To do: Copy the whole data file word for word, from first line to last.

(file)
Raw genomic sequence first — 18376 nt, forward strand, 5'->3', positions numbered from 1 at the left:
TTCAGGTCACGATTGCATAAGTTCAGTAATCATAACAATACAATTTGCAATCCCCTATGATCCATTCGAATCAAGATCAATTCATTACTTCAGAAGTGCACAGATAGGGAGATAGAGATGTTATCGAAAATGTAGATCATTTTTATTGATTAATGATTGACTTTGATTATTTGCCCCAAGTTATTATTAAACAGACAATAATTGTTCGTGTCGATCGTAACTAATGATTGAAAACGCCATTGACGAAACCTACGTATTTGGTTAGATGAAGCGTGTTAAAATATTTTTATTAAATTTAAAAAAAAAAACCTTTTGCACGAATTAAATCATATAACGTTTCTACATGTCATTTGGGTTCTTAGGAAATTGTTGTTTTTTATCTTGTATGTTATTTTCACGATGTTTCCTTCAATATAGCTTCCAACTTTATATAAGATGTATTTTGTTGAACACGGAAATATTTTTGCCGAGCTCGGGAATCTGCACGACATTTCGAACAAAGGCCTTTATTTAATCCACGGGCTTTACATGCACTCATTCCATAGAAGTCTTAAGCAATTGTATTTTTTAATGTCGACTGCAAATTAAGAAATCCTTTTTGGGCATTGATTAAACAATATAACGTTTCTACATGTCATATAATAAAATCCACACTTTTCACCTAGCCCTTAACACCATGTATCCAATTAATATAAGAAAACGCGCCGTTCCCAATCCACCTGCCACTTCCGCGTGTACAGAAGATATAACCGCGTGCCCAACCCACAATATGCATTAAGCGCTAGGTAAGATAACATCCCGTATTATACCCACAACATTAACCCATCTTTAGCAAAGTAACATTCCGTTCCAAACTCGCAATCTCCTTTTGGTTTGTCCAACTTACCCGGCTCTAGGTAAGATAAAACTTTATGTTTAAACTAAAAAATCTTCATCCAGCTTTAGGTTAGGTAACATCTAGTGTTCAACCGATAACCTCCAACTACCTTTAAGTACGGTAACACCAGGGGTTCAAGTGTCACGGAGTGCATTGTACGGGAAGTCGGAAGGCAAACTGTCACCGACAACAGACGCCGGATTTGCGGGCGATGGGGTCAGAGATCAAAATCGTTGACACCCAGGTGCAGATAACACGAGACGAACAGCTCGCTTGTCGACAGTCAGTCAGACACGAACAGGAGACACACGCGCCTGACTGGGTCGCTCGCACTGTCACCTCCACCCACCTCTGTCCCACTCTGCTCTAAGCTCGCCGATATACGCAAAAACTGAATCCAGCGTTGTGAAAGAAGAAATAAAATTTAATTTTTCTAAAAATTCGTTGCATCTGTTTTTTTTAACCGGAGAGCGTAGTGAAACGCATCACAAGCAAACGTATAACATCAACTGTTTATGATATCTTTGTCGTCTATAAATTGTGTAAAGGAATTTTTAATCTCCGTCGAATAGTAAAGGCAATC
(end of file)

Raw genomic sequence first — 18376 nt, forward strand, 5'->3', positions numbered from 1 at the left:
TTCAGGTCACGATTGCATAAGTTCAGTAATCATAACAATACAATTTGCAATCCCCTATGATCCATTCGAATCAAGATCAATTCATTACTTCAGAAGTGCACAGATAGGGAGATAGAGATGTTATCGAAAATGTAGATCATTTTTATTGATTAATGATTGACTTTGATTATTTGCCCCAAGTTATTATTAAACAGACAATAATTGTTCGTGTCGATCGTAACTAATGATTGAAAACGCCATTGACGAAACCTACGTATTTGGTTAGATGAAGCGTGTTAAAATATTTTTATTAAATTTAAAAAAAAAAACCTTTTGCACGAATTAAATCATATAACGTTTCTACATGTCATTTGGGTTCTTAGGAAATTGTTGTTTTTTATCTTGTATGTTATTTTCACGATGTTTCCTTCAATATAGCTTCCAACTTTATATAAGATGTATTTTGTTGAACACGGAAATATTTTTGCCGAGCTCGGGAATCTGCACGACATTTCGAACAAAGGCCTTTATTTAATCCACGGGCTTTACATGCACTCATTCCATAGAAGTCTTAAGCAATTGTATTTTTTAATGTCGACTGCAAATTAAGAAATCCTTTTTGGGCATTGATTAAACAATATAACGTTTCTACATGTCATATAATAAAATCCACACTTTTCACCTAGCCCTTAACACCATGTATCCAATTAATATAAGAAAACGCGCCGTTCCCAATCCACCTGCCACTTCCGCGTGTACAGAAGATATAACCGCGTGCCCAACCCACAATATGCATTAAGCGCTAGGTAAGATAACATCCCGTATTATACCCACAACATTAACCCATCTTTAGCAAAGTAACATTCCGTTCCAAACTCGCAATCTCCTTTTGGTTTGTCCAACTTACCCGGCTCTAGGTAAGATAAAACTTTATGTTTAAACTAAAAAATCTTCATCCAGCTTTAGGTTAGGTAACATCTAGTGTTCAACCGATAACCTCCAACTACCTTTAAGTACGGTAACACCAGGGGTTCAAGTGTCACGGAGTGCATTGTACGGGAAGTCGGAAGGCAAACTGTCACCGACAACAGACGCCGGATTTGCGGGCGATGGGGTCAGAGATCAAAATCGTTGACACCCAGGTGCAGATAACACGAGACGAACAGCTCGCTTGTCGACAGTCAGTCAGACACGAACAGGAGACACACGCGCCTGACTGGGTCGCTCGCACTGTCACCTCCACCCACCTCTGTCCCACTCTGCTCTAAGCTCGCCGATATACGCAAAAACTGAATCCAGCGTTGTGAAAGAAGAAATAAAATTTAATTTTTCTAAAAATTCGTTGCATCTGTTTTTTTTAACCGGAGAGCGTAGTGAAACGCATCACAAGCAAACGTATAACATCAACTGTTTATGATATCTTTGTCGTCTATAAATTGTGTAAAGGAATTTTTAATCTCCGTCGAATAGTAAAGGCAATC